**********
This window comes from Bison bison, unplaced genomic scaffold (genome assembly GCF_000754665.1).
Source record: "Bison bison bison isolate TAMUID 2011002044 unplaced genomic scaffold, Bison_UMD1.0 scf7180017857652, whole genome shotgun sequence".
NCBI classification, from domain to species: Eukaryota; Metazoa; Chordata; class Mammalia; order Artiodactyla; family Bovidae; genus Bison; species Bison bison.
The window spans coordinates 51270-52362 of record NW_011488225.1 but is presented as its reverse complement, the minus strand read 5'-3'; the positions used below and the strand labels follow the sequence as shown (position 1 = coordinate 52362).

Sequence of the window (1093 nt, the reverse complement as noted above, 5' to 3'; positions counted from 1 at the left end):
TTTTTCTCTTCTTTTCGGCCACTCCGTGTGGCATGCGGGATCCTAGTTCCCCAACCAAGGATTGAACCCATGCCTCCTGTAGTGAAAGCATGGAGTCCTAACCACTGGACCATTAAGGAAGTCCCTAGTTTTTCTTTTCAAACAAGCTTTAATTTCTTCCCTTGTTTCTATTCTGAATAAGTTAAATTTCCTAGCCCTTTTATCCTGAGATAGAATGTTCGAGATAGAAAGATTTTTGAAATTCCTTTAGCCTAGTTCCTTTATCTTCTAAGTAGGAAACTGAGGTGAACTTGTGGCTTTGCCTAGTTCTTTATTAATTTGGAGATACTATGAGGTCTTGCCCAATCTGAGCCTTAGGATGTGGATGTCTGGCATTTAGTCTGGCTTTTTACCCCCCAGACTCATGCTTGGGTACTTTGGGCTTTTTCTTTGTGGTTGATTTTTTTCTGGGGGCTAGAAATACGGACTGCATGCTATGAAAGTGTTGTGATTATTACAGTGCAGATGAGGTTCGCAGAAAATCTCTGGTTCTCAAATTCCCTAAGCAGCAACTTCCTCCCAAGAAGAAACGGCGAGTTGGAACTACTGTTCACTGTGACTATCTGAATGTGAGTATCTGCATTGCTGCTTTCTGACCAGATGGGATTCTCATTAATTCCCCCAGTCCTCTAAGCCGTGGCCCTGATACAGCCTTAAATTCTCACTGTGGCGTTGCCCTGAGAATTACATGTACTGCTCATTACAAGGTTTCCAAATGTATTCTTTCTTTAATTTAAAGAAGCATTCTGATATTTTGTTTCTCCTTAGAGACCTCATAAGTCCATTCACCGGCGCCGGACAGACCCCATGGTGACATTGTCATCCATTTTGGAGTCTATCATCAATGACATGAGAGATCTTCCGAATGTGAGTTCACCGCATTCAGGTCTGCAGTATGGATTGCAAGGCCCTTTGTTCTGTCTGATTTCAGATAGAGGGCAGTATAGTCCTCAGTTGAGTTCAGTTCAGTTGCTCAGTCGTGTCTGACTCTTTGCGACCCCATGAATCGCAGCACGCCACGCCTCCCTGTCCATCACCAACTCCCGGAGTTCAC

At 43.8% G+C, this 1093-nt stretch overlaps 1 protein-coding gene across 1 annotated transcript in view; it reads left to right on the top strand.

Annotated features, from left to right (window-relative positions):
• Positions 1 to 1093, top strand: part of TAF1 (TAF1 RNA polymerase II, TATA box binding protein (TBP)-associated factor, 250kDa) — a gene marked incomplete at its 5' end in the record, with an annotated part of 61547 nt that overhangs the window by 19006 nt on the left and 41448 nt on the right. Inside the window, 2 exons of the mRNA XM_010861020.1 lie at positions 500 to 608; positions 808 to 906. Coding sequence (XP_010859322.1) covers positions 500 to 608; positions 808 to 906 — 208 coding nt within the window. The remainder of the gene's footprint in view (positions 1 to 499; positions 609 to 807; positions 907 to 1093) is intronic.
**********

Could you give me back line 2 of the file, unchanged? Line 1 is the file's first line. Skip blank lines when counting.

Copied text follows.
Source record: "Bison bison bison isolate TAMUID 2011002044 unplaced genomic scaffold, Bison_UMD1.0 scf7180017857652, whole genome shotgun sequence".